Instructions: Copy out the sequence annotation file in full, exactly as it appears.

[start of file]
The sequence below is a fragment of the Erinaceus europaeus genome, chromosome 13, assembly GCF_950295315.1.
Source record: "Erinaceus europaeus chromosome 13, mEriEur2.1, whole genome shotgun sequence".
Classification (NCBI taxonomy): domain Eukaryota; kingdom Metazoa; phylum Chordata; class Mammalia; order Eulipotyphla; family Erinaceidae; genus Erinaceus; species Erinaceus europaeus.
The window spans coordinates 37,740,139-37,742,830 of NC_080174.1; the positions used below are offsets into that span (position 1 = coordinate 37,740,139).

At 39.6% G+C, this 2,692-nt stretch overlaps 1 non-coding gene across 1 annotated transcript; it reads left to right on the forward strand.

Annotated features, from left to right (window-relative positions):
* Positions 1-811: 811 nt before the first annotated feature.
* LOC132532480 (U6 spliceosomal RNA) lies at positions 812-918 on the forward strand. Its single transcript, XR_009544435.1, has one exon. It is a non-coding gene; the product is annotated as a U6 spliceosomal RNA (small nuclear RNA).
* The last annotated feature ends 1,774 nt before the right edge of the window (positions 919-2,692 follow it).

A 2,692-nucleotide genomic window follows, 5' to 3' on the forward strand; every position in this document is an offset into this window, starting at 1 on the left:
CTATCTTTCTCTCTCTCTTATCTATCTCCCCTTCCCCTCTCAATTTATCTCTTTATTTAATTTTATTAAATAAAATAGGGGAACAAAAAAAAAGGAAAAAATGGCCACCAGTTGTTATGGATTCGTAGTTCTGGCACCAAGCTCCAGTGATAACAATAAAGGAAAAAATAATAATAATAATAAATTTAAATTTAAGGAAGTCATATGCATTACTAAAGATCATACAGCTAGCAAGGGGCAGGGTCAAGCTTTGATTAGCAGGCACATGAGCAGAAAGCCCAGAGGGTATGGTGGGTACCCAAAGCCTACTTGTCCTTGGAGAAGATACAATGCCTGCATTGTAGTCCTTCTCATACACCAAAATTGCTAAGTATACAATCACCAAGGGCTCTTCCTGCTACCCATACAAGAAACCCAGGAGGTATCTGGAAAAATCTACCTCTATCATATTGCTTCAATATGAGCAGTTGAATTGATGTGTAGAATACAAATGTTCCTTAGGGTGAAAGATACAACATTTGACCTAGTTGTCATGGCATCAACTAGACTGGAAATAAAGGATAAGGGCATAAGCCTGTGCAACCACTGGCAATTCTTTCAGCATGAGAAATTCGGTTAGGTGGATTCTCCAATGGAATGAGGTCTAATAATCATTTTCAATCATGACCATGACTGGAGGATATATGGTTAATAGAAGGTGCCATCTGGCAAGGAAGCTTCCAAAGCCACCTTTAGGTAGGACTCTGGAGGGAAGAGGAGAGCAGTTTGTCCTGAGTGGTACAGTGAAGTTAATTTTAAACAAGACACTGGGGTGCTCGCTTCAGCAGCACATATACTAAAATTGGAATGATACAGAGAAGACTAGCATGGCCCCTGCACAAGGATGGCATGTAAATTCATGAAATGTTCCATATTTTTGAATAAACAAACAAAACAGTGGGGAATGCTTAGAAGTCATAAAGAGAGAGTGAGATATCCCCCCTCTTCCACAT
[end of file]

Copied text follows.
The sequence below is a fragment of the Erinaceus europaeus genome, chromosome 13, assembly GCF_950295315.1.
Source record: "Erinaceus europaeus chromosome 13, mEriEur2.1, whole genome shotgun sequence".
Classification (NCBI taxonomy): domain Eukaryota; kingdom Metazoa; phylum Chordata; class Mammalia; order Eulipotyphla; family Erinaceidae; genus Erinaceus; species Erinaceus europaeus.
The window spans coordinates 37,740,139-37,742,830 of NC_080174.1; the positions used below are offsets into that span (position 1 = coordinate 37,740,139).

At 39.6% G+C, this 2,692-nt stretch overlaps 1 non-coding gene across 1 annotated transcript; it reads left to right on the forward strand.

Annotated features, from left to right (window-relative positions):
* Positions 1-811: 811 nt before the first annotated feature.
* LOC132532480 (U6 spliceosomal RNA) lies at positions 812-918 on the forward strand. Its single transcript, XR_009544435.1, has one exon. It is a non-coding gene; the product is annotated as a U6 spliceosomal RNA (small nuclear RNA).
* The last annotated feature ends 1,774 nt before the right edge of the window (positions 919-2,692 follow it).

A 2,692-nucleotide genomic window follows, 5' to 3' on the forward strand; every position in this document is an offset into this window, starting at 1 on the left:
CTATCTTTCTCTCTCTCTTATCTATCTCCCCTTCCCCTCTCAATTTATCTCTTTATTTAATTTTATTAAATAAAATAGGGGAACAAAAAAAAAGGAAAAAATGGCCACCAGTTGTTATGGATTCGTAGTTCTGGCACCAAGCTCCAGTGATAACAATAAAGGAAAAAATAATAATAATAATAAATTTAAATTTAAGGAAGTCATATGCATTACTAAAGATCATACAGCTAGCAAGGGGCAGGGTCAAGCTTTGATTAGCAGGCACATGAGCAGAAAGCCCAGAGGGTATGGTGGGTACCCAAAGCCTACTTGTCCTTGGAGAAGATACAATGCCTGCATTGTAGTCCTTCTCATACACCAAAATTGCTAAGTATACAATCACCAAGGGCTCTTCCTGCTACCCATACAAGAAACCCAGGAGGTATCTGGAAAAATCTACCTCTATCATATTGCTTCAATATGAGCAGTTGAATTGATGTGTAGAATACAAATGTTCCTTAGGGTGAAAGATACAACATTTGACCTAGTTGTCATGGCATCAACTAGACTGGAAATAAAGGATAAGGGCATAAGCCTGTGCAACCACTGGCAATTCTTTCAGCATGAGAAATTCGGTTAGGTGGATTCTCCAATGGAATGAGGTCTAATAATCATTTTCAATCATGACCATGACTGGAGGATATATGGTTAATAGAAGGTGCCATCTGGCAAGGAAGCTTCCAAAGCCACCTTTAGGTAGGACTCTGGAGGGAAGAGGAGAGCAGTTTGTCCTGAGTGGTACAGTGAAGTTAATTTTAAACAAGACACTGGGGTGCTCGCTTCAGCAGCACATATACTAAAATTGGAATGATACAGAGAAGACTAGCATGGCCCCTGCACAAGGATGGCATGTAAATTCATGAAATGTTCCATATTTTTGAATAAACAAACAAAACAGTGGGGAATGCTTAGAAGTCATAAAGAGAGAGTGAGATATCCCCCCTCTTCCACAT